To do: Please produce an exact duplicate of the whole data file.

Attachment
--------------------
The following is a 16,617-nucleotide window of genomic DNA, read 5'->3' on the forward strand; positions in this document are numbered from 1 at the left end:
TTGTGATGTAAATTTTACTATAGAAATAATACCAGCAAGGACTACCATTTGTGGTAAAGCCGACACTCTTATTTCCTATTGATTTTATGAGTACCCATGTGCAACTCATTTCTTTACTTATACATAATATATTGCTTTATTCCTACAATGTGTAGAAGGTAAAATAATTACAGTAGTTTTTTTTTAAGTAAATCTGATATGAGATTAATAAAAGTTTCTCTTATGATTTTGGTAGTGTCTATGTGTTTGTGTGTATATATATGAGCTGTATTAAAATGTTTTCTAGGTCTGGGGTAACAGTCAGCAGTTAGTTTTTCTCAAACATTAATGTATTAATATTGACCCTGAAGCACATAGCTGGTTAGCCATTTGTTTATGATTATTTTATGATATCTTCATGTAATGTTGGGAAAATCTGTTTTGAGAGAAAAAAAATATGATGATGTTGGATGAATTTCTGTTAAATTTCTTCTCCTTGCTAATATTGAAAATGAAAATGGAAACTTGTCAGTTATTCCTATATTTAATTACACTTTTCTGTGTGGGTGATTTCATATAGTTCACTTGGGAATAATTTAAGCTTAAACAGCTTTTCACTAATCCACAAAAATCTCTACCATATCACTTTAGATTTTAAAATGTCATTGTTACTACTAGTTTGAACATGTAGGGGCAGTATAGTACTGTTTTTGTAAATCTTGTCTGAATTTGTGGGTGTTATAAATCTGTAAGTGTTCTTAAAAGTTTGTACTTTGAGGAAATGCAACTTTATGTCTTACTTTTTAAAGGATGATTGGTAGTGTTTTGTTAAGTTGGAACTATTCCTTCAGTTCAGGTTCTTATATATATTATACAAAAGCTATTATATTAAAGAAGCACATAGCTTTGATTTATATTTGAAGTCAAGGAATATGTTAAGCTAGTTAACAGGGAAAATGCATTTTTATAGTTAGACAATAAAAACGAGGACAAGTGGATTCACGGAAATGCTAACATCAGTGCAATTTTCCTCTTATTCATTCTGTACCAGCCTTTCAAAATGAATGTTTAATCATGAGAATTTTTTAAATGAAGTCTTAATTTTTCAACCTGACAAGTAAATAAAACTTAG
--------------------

The following is a 16,617-nucleotide window of genomic DNA, read 5'->3' on the forward strand; positions in this document are numbered from 1 at the left end:
TTGTGATGTAAATTTTACTATAGAAATAATACCAGCAAGGACTACCATTTGTGGTAAAGCCGACACTCTTATTTCCTATTGATTTTATGAGTACCCATGTGCAACTCATTTCTTTACTTATACATAATATATTGCTTTATTCCTACAATGTGTAGAAGGTAAAATAATTACAGTAGTTTTTTTTTAAGTAAATCTGATATGAGATTAATAAAAGTTTCTCTTATGATTTTGGTAGTGTCTATGTGTTTGTGTGTATATATATGAGCTGTATTAAAATGTTTTCTAGGTCTGGGGTAACAGTCAGCAGTTAGTTTTTCTCAAACATTAATGTATTAATATTGACCCTGAAGCACATAGCTGGTTAGCCATTTGTTTATGATTATTTTATGATATCTTCATGTAATGTTGGGAAAATCTGTTTTGAGAGAAAAAAAATATGATGATGTTGGATGAATTTCTGTTAAATTTCTTCTCCTTGCTAATATTGAAAATGAAAATGGAAACTTGTCAGTTATTCCTATATTTAATTACACTTTTCTGTGTGGGTGATTTCATATAGTTCACTTGGGAATAATTTAAGCTTAAACAGCTTTTCACTAATCCACAAAAATCTCTACCATATCACTTTAGATTTTAAAATGTCATTGTTACTACTAGTTTGAACATGTAGGGGCAGTATAGTACTGTTTTTGTAAATCTTGTCTGAATTTGTGGGTGTTATAAATCTGTAAGTGTTCTTAAAAGTTTGTACTTTGAGGAAATGCAACTTTATGTCTTACTTTTTAAAGGATGATTGGTAGTGTTTTGTTAAGTTGGAACTATTCCTTCAGTTCAGGTTCTTATATATATTATACAAAAGCTATTATATTAAAGAAGCACATAGCTTTGATTTATATTTGAAGTCAAGGAATATGTTAAGCTAGTTAACAGGGAAAATGCATTTTTATAGTTAGACAATAAAAACGAGGACAAGTGGATTCACGGAAATGCTAACATCAGTGCAATTTTCCTCTTATTCATTCTGTACCAGCCTTTCAAAATGAATGTTTAATCATGAGAATTTTTTAAATGAAGTCTTAATTTTTCAACCTGACAAGTAAATAAAACTTAG